Whenever peripheral areas in music are explored, whether in terms of speed, complexity or aggressiveness, there is always a critical point. Regardless of whether we are irradiated at a gabba party and crave for a climax that we have long since passed, or if we boastfully exchange our favorite breakcore tracks until the complex rhythm structures hit us as a wave of snare drums. At a certain point we cross the threshold from art to sport. And while some feel right at home in this spot, I personally often balance on that very partition, driven by a mixture of curiosity and skepticism. My own approach to music is just far too emotional and physical to be charmed only by my left brain hemisphere. And so, after this highly subjective process of elimination, in the end there aren’t that many who still manage to convey a physical or emotional message under the flag of hardcore-whatever.
JHM (aka Jens Masimov) is probably a little too smart for that.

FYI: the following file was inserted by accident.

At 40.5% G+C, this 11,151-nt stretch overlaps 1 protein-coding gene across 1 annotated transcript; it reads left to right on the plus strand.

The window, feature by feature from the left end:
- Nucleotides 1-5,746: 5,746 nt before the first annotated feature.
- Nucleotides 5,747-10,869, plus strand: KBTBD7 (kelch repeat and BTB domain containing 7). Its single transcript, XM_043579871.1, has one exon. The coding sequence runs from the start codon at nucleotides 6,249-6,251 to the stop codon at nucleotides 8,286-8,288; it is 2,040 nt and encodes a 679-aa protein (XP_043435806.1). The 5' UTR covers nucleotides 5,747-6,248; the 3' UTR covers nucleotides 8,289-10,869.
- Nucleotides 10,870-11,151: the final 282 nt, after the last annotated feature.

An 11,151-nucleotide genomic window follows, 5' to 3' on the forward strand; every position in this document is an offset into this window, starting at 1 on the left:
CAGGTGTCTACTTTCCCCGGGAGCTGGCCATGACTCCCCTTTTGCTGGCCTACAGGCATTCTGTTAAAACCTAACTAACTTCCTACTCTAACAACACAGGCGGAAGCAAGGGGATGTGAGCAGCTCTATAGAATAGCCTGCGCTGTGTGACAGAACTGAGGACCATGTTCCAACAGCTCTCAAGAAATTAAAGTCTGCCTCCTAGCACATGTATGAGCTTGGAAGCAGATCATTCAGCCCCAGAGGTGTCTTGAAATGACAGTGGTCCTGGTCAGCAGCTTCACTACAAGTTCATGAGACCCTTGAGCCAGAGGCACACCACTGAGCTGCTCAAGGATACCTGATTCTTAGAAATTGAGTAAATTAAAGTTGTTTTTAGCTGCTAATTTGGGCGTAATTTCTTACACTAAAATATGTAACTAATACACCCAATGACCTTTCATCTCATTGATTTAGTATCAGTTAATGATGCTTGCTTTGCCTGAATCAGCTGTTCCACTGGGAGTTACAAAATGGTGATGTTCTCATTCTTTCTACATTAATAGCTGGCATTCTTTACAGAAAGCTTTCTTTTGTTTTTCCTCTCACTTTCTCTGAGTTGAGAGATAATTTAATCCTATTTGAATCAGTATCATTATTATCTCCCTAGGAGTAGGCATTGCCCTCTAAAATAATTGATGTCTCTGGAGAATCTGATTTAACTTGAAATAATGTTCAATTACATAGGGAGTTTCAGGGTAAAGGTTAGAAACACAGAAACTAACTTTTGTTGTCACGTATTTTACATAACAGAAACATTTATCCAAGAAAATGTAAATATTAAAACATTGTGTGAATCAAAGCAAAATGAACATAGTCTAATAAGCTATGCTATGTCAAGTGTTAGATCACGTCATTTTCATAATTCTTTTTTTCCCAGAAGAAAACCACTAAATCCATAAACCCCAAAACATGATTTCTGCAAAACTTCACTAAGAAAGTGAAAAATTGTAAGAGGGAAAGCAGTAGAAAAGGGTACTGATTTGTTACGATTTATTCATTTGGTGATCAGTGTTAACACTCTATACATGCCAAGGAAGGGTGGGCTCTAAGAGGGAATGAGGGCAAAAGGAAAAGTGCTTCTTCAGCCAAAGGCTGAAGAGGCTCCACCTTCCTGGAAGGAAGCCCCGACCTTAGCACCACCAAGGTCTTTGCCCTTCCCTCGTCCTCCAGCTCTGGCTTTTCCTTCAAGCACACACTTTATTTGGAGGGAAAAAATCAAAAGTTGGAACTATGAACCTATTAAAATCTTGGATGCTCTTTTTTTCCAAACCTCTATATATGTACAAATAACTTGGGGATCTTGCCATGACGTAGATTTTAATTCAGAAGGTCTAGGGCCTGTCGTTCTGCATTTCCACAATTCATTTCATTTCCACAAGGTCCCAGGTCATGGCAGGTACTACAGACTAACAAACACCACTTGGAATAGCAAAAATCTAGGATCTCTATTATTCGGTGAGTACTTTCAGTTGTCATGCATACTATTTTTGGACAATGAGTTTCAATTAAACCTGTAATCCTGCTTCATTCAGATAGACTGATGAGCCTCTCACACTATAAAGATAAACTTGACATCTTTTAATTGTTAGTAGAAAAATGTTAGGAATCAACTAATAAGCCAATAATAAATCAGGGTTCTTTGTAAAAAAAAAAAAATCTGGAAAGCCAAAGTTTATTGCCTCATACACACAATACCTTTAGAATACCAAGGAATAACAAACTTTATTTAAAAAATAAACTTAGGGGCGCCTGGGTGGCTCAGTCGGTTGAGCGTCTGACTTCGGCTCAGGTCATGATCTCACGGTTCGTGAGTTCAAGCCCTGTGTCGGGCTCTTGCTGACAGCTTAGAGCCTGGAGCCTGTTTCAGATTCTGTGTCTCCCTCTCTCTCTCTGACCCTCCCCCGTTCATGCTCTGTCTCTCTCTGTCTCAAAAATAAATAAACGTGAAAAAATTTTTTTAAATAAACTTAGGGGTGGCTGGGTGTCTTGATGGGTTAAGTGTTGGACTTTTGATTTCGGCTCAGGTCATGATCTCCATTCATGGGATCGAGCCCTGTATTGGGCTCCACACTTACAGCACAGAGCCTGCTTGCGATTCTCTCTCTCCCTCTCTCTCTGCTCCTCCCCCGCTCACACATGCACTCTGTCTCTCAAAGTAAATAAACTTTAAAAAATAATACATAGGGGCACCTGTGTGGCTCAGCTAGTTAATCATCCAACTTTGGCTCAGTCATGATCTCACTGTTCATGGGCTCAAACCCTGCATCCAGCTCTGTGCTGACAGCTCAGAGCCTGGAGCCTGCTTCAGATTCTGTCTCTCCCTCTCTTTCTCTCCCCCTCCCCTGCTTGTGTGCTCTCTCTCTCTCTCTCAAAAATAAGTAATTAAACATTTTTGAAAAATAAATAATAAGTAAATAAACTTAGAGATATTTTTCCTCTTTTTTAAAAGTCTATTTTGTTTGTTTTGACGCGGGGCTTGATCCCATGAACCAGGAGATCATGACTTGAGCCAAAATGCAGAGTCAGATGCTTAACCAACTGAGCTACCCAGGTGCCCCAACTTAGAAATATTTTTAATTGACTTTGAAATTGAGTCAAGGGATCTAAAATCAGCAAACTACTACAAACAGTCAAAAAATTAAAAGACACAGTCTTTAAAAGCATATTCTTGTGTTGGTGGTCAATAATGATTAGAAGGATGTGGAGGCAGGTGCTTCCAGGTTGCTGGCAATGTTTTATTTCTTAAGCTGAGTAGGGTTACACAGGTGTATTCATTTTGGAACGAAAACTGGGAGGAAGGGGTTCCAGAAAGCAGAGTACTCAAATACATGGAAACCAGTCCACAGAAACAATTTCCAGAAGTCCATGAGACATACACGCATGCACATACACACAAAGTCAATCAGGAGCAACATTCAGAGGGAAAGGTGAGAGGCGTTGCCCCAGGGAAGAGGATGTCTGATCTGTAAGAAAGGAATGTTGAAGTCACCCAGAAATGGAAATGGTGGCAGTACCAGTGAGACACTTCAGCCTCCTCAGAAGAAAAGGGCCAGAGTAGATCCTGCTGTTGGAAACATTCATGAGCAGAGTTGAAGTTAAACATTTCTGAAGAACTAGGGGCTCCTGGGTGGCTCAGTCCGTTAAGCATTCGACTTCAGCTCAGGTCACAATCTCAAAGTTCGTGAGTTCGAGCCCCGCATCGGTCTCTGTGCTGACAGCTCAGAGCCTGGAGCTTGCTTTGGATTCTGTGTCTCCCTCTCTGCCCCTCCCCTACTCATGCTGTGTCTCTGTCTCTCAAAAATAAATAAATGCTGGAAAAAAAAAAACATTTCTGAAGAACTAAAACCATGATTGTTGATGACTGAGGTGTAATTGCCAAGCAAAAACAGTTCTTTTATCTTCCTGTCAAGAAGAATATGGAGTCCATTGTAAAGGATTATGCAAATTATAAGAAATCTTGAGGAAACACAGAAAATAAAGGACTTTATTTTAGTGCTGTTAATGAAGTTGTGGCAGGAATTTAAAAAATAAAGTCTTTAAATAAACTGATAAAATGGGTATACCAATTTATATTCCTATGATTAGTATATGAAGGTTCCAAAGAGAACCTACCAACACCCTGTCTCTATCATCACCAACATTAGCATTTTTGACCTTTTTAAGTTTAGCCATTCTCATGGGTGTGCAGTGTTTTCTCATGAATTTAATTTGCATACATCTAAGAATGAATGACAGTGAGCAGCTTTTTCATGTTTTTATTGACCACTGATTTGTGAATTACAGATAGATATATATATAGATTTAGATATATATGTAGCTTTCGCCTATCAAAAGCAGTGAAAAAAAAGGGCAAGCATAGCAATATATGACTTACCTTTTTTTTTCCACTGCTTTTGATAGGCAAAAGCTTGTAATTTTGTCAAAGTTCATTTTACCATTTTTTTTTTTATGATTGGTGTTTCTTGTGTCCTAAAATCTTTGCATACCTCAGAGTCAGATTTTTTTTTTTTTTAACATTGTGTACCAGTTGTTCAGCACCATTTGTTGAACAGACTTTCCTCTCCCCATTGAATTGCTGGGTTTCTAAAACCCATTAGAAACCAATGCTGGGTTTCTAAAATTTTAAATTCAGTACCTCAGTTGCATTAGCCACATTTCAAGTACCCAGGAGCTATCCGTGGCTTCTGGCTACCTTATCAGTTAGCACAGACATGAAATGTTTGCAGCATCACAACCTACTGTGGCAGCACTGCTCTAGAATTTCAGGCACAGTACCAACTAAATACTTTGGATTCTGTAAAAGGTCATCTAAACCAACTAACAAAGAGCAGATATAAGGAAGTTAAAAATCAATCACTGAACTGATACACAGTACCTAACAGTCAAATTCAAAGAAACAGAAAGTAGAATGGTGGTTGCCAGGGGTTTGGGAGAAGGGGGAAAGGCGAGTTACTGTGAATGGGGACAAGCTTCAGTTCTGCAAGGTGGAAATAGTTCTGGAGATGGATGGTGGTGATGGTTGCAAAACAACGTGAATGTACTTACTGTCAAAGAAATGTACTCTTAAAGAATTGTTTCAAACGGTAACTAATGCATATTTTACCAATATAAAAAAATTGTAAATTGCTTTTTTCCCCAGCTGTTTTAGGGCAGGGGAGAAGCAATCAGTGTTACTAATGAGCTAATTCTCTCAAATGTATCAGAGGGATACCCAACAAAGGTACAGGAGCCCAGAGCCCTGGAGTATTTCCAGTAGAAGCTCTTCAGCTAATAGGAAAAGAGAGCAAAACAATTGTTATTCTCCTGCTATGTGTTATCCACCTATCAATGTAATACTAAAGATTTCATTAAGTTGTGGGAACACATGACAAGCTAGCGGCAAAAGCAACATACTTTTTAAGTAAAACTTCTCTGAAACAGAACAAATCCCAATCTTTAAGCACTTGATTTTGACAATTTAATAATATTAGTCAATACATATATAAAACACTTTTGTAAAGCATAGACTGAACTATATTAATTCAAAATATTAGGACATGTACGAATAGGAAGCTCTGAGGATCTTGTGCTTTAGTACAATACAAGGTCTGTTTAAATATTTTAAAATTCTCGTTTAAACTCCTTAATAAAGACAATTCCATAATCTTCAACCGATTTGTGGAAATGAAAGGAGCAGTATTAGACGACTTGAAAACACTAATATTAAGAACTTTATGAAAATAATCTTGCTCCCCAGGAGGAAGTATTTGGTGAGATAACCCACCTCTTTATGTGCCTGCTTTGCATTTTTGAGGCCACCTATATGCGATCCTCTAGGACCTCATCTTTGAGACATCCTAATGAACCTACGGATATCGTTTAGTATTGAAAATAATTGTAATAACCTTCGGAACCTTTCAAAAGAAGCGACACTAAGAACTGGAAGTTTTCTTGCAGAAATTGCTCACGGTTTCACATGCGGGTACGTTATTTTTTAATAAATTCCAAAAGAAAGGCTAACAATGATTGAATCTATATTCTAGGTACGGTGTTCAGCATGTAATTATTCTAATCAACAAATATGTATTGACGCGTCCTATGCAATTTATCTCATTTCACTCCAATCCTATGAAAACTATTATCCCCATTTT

In his self-description he describes himself as a multimedia artist working with ritualistic distortion, and his musical mainspring could hardly be better described. Located in a gloomy no-man’s-land somewhere between driving techno and gabba, he doesn’t seem to care too much about whether he could under-challenge some and overwhelm others. Instead, he fearlessly dives into the very core of the ecstatic ritual of contemporary club culture. With stoically hammering, distorted kick drums and tirelessly circulating sequences, he keeps us in a sustained state of physical exhaustion at just around 150bpm, which can ultimately only be maintained by fading out all conscious thought processes. Masimov’s talent finally reveals itself in his ability to maintain this state. And although you intuitively feel overwhelmed at first, he still allows room for improvement and allows the individual elements of his music air to breathe. And so ultimately he leaves us with the last remaining conscious decision, whether we want to swim or run.